–The latest Bond gets an A- CinemaScore, which is the same as Spectre, Casino Royale, and even Pierce Brosnan’s finale as Bond, Die Another Day. It’s higher than Quantum of Solace, the lowest-graded of the Craig movies at B-, yet under Skyfall, which landed an A. No Time to Die clocked an 81% positive score on PostTrak, and a 62% definite recommend. Males came out at 64%, with 57% over 35. Fifty-two percent were Caucasian, 17% Latino and Hispanic, 13% Black, and 18% Asian/other. The movie played best on the coasts, and saw Imax and PLFs delivering close to 40% of its ticket sales to date.
–Bond movies are a slow burn at the box office, and known for their legs. Casino Royale had over a 4x multiple off its domestic opening, Skyfall 3.4x, and Spectre close to 3x. Second weekend holds on previous Craig Bond pics were -52% on Spectre and -53% on Skyfall.
EntTelligence reports that approximately 4.5M patrons are estimated to see No Time to Die this weekend. Over 400k came out during pre-release shows. Last weekend’s Venom: Let There Be Carnage had 24% more seats in Large Format and 17% more overall next to No Time to Die, which is also on account of the Sony/Marvel title’s shorter run-time. On opening day, 22% of patrons saw No Time to Die in Large Format vs. Venom 2‘s opening day which saw 26% from those auditoriums.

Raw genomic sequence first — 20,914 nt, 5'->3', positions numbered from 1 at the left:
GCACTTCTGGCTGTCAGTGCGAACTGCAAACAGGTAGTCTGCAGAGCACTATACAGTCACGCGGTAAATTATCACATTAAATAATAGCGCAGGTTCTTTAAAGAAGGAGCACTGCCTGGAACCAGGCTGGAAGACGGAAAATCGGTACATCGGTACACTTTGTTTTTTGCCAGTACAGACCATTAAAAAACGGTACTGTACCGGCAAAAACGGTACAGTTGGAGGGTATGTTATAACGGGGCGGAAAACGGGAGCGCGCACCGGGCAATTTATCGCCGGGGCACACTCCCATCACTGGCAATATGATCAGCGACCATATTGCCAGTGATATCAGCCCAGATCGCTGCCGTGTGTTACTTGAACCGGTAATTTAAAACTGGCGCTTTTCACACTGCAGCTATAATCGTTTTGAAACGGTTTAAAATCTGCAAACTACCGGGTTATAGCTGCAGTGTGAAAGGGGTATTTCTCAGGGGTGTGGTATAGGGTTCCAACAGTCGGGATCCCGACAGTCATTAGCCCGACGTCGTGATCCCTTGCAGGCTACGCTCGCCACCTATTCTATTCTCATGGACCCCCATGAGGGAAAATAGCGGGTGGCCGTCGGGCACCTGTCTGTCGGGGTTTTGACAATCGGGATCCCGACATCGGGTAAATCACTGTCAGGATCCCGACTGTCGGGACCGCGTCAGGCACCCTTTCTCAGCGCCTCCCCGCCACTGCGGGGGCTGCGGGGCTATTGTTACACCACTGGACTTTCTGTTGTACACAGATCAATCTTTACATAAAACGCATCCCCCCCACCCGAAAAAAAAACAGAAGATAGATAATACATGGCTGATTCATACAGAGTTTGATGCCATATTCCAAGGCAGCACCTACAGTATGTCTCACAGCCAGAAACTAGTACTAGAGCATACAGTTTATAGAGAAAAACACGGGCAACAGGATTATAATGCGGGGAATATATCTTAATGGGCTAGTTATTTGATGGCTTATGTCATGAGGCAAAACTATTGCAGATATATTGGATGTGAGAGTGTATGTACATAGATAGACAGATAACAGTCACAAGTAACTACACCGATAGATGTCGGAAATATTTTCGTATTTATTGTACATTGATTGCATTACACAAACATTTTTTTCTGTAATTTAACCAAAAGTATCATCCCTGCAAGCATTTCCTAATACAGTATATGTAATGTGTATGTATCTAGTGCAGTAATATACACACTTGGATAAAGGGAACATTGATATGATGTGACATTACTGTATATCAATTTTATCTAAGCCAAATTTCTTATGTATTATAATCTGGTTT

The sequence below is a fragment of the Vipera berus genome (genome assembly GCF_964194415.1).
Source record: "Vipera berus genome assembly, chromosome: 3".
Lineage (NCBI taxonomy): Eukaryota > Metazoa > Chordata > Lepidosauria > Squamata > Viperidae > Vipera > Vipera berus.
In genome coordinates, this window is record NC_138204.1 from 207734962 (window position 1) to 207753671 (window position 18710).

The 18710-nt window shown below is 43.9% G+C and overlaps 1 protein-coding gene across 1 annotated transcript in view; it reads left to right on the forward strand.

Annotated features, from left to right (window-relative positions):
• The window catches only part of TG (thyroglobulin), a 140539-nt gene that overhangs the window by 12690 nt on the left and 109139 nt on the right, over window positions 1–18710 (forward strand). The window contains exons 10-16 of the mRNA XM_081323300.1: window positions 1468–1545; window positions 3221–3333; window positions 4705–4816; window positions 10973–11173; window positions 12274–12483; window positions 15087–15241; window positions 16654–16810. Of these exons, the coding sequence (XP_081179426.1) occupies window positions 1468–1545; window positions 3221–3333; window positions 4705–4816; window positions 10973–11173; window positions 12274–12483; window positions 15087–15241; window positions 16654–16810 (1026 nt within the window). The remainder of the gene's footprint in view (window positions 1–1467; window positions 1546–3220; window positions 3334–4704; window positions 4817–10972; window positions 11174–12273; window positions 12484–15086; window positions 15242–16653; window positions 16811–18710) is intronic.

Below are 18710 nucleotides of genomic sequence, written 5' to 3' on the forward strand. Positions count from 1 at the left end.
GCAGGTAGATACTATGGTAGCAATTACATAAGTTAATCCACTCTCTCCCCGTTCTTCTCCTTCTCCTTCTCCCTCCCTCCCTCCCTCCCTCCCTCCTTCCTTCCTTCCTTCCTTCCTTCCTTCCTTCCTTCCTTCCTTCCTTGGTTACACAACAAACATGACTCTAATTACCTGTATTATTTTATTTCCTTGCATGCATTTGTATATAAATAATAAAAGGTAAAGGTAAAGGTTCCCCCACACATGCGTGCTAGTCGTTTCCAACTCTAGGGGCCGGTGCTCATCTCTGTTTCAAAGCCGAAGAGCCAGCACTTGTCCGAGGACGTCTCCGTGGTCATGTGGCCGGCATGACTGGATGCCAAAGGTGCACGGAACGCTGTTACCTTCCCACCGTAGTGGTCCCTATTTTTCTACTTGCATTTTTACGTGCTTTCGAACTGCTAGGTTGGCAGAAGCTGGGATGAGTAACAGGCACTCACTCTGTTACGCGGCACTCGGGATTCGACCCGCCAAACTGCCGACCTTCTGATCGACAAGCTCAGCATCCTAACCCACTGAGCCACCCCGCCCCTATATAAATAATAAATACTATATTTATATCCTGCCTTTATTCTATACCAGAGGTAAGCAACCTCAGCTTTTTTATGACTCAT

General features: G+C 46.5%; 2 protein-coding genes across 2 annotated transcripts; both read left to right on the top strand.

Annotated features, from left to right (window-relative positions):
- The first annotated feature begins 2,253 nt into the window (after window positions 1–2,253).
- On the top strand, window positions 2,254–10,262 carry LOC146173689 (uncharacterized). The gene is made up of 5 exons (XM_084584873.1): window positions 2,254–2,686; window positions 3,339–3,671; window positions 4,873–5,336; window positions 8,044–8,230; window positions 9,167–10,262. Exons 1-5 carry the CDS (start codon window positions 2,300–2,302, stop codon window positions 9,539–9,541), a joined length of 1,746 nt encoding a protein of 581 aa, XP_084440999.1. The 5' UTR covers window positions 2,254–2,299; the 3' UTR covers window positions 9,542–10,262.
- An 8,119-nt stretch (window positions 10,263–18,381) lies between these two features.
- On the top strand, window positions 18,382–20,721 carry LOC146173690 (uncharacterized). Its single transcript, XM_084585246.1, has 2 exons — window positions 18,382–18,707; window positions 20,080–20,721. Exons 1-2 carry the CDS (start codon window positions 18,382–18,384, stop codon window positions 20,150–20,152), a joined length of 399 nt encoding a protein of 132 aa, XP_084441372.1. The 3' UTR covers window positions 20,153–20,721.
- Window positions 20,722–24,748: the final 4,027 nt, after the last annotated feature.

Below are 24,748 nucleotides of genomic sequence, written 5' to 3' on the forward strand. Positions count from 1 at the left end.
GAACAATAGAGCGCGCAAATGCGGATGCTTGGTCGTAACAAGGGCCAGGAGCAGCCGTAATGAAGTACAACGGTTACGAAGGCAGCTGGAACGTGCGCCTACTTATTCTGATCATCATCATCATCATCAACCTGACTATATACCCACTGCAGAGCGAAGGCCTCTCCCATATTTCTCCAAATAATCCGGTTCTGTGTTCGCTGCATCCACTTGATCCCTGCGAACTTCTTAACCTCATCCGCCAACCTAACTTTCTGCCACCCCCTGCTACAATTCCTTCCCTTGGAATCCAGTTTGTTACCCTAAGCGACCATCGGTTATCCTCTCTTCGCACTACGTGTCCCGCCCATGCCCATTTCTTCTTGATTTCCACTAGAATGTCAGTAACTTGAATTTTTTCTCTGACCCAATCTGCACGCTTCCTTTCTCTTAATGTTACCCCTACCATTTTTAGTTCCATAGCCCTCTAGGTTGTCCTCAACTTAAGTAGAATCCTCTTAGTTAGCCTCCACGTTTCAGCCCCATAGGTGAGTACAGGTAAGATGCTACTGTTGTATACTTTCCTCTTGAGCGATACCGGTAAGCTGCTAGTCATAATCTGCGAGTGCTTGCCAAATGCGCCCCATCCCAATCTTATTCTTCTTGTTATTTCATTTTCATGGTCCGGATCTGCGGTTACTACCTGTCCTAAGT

Sony’s Venom: Let There Be Carnage took in $8.85M on Friday, -76% from a week ago, on its way to a $31.1M second weekend, -65% for a running total by EOD Sunday of $140.8M, which, compared to the first Venom‘s ten-day running total, is just -1% behind; which is really great. Right there that speaks volumes about the state of moviegoing, and the expanded marketplace. The first Venom saw a second weekend decline of -56% of $35M.
Busting into the top 10 this weekend is A24’s horror-fantasy Lamb, from Valdimar Jóhannsson and starring Noomi Rapace. The movie, which debuted In Certain Regard at Cannes and has 88% certified fresh on Rotten Tomatoes, follows a childless couple in rural Iceland who make an alarming discovery one day in their sheep barn. They soon face the consequences of defying the will of nature. Booked at 583 theaters, the pic chalked up a $415K Friday on its way to an estimated $1.1M opening. On the plus side, it’s a number that’s ahead of the $1M debut of Focus Features’ The Card Counter, which opened to $1M at 580; that pic only legging out to $2.6M. On the downside, I hear the core runs in NY, LA and Boston were halfway decent.
Greenwich Entertainment has Jimmy Chin and Elizabeth Chai Vasarhelyi’s NatGeo feature The Rescue in eight markets and five screens. I hear the pic did a great $12,9K at the Angelika in NYC. The pic, about the Thai Cave rescue, did around $25K on Friday, and could do around $81K for the opening weekend, for a notable pandemic $16,2K per screen. The docu is 98% fresh on Rotten Tomatoes.